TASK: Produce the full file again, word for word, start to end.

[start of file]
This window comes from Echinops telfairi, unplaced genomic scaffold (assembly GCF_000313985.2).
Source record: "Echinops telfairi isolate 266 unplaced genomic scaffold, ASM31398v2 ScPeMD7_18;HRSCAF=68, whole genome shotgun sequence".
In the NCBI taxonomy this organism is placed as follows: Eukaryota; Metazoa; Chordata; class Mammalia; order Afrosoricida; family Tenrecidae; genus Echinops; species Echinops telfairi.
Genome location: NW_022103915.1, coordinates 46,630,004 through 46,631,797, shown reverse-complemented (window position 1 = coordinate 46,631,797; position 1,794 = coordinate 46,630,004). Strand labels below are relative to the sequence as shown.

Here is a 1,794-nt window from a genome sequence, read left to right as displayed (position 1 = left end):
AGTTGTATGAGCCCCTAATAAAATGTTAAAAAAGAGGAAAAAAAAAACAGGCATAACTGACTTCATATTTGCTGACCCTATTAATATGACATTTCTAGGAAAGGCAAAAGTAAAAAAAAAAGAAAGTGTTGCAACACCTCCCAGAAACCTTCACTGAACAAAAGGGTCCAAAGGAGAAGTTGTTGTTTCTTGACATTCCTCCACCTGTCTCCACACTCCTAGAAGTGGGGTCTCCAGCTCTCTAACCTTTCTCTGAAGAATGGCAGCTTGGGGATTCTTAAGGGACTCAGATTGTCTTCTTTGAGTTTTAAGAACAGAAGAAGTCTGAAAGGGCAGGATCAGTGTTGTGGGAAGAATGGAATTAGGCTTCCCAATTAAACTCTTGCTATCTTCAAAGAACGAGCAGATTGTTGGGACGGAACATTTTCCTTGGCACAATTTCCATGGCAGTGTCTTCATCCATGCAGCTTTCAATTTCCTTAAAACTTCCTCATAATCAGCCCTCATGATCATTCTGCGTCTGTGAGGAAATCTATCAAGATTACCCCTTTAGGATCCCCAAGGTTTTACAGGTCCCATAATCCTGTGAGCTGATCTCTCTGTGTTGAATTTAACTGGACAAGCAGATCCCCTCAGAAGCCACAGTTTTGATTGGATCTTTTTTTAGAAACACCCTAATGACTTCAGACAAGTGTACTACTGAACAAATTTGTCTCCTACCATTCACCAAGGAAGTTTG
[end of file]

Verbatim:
This window comes from Echinops telfairi, unplaced genomic scaffold (assembly GCF_000313985.2).
Source record: "Echinops telfairi isolate 266 unplaced genomic scaffold, ASM31398v2 ScPeMD7_18;HRSCAF=68, whole genome shotgun sequence".
In the NCBI taxonomy this organism is placed as follows: Eukaryota; Metazoa; Chordata; class Mammalia; order Afrosoricida; family Tenrecidae; genus Echinops; species Echinops telfairi.
Genome location: NW_022103915.1, coordinates 46,630,004 through 46,631,797, shown reverse-complemented (window position 1 = coordinate 46,631,797; position 1,794 = coordinate 46,630,004). Strand labels below are relative to the sequence as shown.

Here is a 1,794-nt window from a genome sequence, read left to right as displayed (position 1 = left end):
AGTTGTATGAGCCCCTAATAAAATGTTAAAAAAGAGGAAAAAAAAAACAGGCATAACTGACTTCATATTTGCTGACCCTATTAATATGACATTTCTAGGAAAGGCAAAAGTAAAAAAAAAAGAAAGTGTTGCAACACCTCCCAGAAACCTTCACTGAACAAAAGGGTCCAAAGGAGAAGTTGTTGTTTCTTGACATTCCTCCACCTGTCTCCACACTCCTAGAAGTGGGGTCTCCAGCTCTCTAACCTTTCTCTGAAGAATGGCAGCTTGGGGATTCTTAAGGGACTCAGATTGTCTTCTTTGAGTTTTAAGAACAGAAGAAGTCTGAAAGGGCAGGATCAGTGTTGTGGGAAGAATGGAATTAGGCTTCCCAATTAAACTCTTGCTATCTTCAAAGAACGAGCAGATTGTTGGGACGGAACATTTTCCTTGGCACAATTTCCATGGCAGTGTCTTCATCCATGCAGCTTTCAATTTCCTTAAAACTTCCTCATAATCAGCCCTCATGATCATTCTGCGTCTGTGAGGAAATCTATCAAGATTACCCCTTTAGGATCCCCAAGGTTTTACAGGTCCCATAATCCTGTGAGCTGATCTCTCTGTGTTGAATTTAACTGGACAAGCAGATCCCCTCAGAAGCCACAGTTTTGATTGGATCTTTTTTTAGAAACACCCTAATGACTTCAGACAAGTGTACTACTGAACAAATTTGTCTCCTACCATTCACCAAGGAAGTTTG